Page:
The ‘New AGU’ … Talking Up Its Policy Backbone

AGU leadership professes its willingness to head-up an aggressive public policy and ‘education’ campaign directed at congressional skeptics.

SAN FRANCISCO, Dec. 3, 2012 — The “new AGU.”

The term arose from a questioner in the audience. A Rutgers University scientist was responding to comments by Chris McEntee, AGU executive director.

McEntee had spoken formally during her presentation about having AGU lead an effort involving major scientific societies in “educating” Congress on what unquestionably is an overwhelming consensus among climate scientists on a full range of issues. AGU earlier had led the groups in bringing leading society officials to Washington on climate change issues, but the new effort seems destined to go beyond that in intensity and duration, including strategic targeting of specific legislators.

“It’s not something the old AGU would do,” Rutgers’ Alan Robock said from the floor, but McEntee’s statements received overwhelmingly favorable reaction from those in attendance.

Having and showing a stiff backbone can pose daunting challenges for membership organizations such as AGU. Whether the group has the spine to withstand the heat in the kitchen will be well worth watching in coming months.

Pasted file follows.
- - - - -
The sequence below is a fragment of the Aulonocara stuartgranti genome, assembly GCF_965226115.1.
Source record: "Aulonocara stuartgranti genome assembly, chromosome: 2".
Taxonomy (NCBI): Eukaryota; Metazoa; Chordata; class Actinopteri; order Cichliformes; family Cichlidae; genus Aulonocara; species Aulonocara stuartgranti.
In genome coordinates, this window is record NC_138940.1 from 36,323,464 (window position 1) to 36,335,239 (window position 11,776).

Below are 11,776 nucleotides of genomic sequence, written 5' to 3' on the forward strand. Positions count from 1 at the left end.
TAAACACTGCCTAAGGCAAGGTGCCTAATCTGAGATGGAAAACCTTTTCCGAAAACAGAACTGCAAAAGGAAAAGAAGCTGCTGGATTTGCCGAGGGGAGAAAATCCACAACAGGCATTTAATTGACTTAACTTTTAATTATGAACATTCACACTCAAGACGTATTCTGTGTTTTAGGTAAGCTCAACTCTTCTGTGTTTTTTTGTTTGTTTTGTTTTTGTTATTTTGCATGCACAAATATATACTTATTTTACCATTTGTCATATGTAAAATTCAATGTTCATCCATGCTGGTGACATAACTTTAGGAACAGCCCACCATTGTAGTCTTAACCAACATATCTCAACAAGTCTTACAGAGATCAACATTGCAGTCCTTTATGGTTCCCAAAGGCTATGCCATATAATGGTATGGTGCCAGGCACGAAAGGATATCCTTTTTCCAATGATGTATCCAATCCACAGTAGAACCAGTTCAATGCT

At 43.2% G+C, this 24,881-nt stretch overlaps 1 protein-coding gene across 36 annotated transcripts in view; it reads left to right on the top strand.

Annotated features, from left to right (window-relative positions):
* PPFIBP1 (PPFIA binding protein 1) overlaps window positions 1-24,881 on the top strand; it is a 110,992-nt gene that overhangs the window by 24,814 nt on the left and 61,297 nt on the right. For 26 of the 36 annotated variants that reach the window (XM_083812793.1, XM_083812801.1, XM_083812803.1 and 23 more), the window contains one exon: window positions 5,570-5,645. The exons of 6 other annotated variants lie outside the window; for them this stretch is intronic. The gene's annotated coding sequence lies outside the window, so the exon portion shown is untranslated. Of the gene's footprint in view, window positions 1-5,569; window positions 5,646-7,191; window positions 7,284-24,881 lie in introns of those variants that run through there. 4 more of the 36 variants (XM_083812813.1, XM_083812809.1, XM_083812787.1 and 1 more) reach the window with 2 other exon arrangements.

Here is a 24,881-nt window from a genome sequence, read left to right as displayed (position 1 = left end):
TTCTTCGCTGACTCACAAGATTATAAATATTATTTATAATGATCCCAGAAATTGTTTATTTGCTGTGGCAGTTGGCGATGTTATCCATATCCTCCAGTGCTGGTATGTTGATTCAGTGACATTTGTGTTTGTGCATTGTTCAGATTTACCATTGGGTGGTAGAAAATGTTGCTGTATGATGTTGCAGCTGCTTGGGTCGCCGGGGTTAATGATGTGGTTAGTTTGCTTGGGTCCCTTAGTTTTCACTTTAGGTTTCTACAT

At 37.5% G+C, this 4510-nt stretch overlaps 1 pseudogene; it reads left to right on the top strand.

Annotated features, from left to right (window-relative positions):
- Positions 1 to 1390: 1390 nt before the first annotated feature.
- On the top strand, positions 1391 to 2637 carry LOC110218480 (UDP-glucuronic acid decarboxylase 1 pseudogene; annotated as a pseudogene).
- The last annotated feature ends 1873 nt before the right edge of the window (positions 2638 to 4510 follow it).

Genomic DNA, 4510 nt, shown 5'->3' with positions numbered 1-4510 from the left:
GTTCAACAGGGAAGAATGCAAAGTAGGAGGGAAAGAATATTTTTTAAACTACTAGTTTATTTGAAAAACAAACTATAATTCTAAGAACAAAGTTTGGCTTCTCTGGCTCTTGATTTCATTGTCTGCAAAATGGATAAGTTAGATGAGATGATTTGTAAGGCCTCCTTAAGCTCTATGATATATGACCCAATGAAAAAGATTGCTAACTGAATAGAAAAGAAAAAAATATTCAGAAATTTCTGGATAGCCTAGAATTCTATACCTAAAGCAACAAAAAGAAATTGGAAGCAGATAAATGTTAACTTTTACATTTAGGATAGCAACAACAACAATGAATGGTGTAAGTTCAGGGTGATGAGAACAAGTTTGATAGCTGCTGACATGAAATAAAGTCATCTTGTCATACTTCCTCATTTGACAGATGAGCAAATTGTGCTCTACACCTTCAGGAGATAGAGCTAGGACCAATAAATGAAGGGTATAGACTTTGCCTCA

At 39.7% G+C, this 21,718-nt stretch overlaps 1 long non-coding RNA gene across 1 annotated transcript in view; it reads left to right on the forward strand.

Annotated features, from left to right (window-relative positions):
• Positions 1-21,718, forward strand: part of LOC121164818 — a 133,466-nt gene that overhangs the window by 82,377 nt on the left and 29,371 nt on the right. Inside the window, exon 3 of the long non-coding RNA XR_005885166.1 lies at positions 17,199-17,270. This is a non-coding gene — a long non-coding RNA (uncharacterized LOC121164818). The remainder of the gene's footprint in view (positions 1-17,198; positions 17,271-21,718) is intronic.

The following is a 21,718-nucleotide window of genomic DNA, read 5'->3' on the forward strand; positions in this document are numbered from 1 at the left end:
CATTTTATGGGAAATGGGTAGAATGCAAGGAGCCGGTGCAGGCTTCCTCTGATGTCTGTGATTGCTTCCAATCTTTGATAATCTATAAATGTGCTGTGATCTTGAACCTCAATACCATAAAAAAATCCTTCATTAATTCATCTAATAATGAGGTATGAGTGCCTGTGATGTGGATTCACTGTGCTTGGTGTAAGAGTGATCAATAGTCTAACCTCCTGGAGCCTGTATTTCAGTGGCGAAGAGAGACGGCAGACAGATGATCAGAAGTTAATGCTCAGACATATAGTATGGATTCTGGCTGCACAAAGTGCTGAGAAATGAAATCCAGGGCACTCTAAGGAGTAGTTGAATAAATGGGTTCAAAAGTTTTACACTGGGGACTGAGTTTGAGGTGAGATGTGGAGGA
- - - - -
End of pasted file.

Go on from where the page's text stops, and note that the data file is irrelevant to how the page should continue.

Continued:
One question worth considering: If not AGU … then who? The only other conceivable entity potentially having the chops (resources and leadership potential) might be AAAS. For now, AGU has, says it wants, and can shoulder the burden. Lots of climate scientists hope that’s so, but few are suggesting it will be a smooth and easy road.

Bud Ward

Bud Ward is editor of The Yale Forum (E-mail: bud@yaleclimatemediaforum.org).
Bookmark the permalink.

5 Responses to The ‘New AGU’ … Talking Up Its Policy Backbone

  1. Willis Eschenbach says:

    Man, I’ve heard some dumb ideas in my time, but this one takes the prize. Sure, boys and girls, turn the AGU into a lobbying organization. Because everyone trusts lobbyists and knows that they are independent, high minded people who are scrupulous about telling the truth.

    And because lobbyists are so well liked and have such a sterling reputation for honesty, transparency, and independence, there won’t be any hit to the authority or independence of the AGU. It won’t make any difference when folks say “AGU? That’s the organization of lobbyists, right?”.

    Are there any adults left in the AGU? If so, could you talk some sense into these folks? There is already a big problem with the public trust in science, particularly climate science. This will only make things worse.

    We do not need more and better climate science communication.

    We need more and better climate science … because far too often, what passes for science in the climate world is nothing of the sort.

    w.